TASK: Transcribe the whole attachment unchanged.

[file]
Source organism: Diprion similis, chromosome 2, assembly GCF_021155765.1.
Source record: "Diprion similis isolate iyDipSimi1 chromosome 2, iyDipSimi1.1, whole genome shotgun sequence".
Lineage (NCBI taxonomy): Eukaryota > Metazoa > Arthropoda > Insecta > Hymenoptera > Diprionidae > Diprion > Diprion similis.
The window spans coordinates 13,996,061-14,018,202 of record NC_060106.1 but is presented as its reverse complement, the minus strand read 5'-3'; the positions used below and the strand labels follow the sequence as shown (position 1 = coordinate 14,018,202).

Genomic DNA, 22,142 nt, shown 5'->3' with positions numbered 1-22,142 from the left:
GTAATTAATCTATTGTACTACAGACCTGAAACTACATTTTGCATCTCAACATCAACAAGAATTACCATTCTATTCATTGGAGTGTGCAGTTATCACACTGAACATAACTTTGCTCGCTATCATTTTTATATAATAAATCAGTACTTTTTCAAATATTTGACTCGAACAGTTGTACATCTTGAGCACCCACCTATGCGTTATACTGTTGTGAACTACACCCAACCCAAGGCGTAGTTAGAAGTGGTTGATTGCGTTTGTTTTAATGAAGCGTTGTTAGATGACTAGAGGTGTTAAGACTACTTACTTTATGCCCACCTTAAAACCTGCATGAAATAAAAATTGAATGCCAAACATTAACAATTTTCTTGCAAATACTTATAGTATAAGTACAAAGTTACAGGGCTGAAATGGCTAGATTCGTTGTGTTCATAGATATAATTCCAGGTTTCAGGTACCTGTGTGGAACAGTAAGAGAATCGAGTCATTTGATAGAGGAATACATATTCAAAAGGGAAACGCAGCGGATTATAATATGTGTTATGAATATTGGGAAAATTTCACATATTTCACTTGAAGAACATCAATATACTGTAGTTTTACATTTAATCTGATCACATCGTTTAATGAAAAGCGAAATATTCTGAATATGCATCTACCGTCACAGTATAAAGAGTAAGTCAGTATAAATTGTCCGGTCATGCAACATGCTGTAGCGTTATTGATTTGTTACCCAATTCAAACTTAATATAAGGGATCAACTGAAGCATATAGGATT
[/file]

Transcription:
Source organism: Diprion similis, chromosome 2, assembly GCF_021155765.1.
Source record: "Diprion similis isolate iyDipSimi1 chromosome 2, iyDipSimi1.1, whole genome shotgun sequence".
Lineage (NCBI taxonomy): Eukaryota > Metazoa > Arthropoda > Insecta > Hymenoptera > Diprionidae > Diprion > Diprion similis.
The window spans coordinates 13,996,061-14,018,202 of record NC_060106.1 but is presented as its reverse complement, the minus strand read 5'-3'; the positions used below and the strand labels follow the sequence as shown (position 1 = coordinate 14,018,202).

Genomic DNA, 22,142 nt, shown 5'->3' with positions numbered 1-22,142 from the left:
GTAATTAATCTATTGTACTACAGACCTGAAACTACATTTTGCATCTCAACATCAACAAGAATTACCATTCTATTCATTGGAGTGTGCAGTTATCACACTGAACATAACTTTGCTCGCTATCATTTTTATATAATAAATCAGTACTTTTTCAAATATTTGACTCGAACAGTTGTACATCTTGAGCACCCACCTATGCGTTATACTGTTGTGAACTACACCCAACCCAAGGCGTAGTTAGAAGTGGTTGATTGCGTTTGTTTTAATGAAGCGTTGTTAGATGACTAGAGGTGTTAAGACTACTTACTTTATGCCCACCTTAAAACCTGCATGAAATAAAAATTGAATGCCAAACATTAACAATTTTCTTGCAAATACTTATAGTATAAGTACAAAGTTACAGGGCTGAAATGGCTAGATTCGTTGTGTTCATAGATATAATTCCAGGTTTCAGGTACCTGTGTGGAACAGTAAGAGAATCGAGTCATTTGATAGAGGAATACATATTCAAAAGGGAAACGCAGCGGATTATAATATGTGTTATGAATATTGGGAAAATTTCACATATTTCACTTGAAGAACATCAATATACTGTAGTTTTACATTTAATCTGATCACATCGTTTAATGAAAAGCGAAATATTCTGAATATGCATCTACCGTCACAGTATAAAGAGTAAGTCAGTATAAATTGTCCGGTCATGCAACATGCTGTAGCGTTATTGATTTGTTACCCAATTCAAACTTAATATAAGGGATCAACTGAAGCATATAGGATT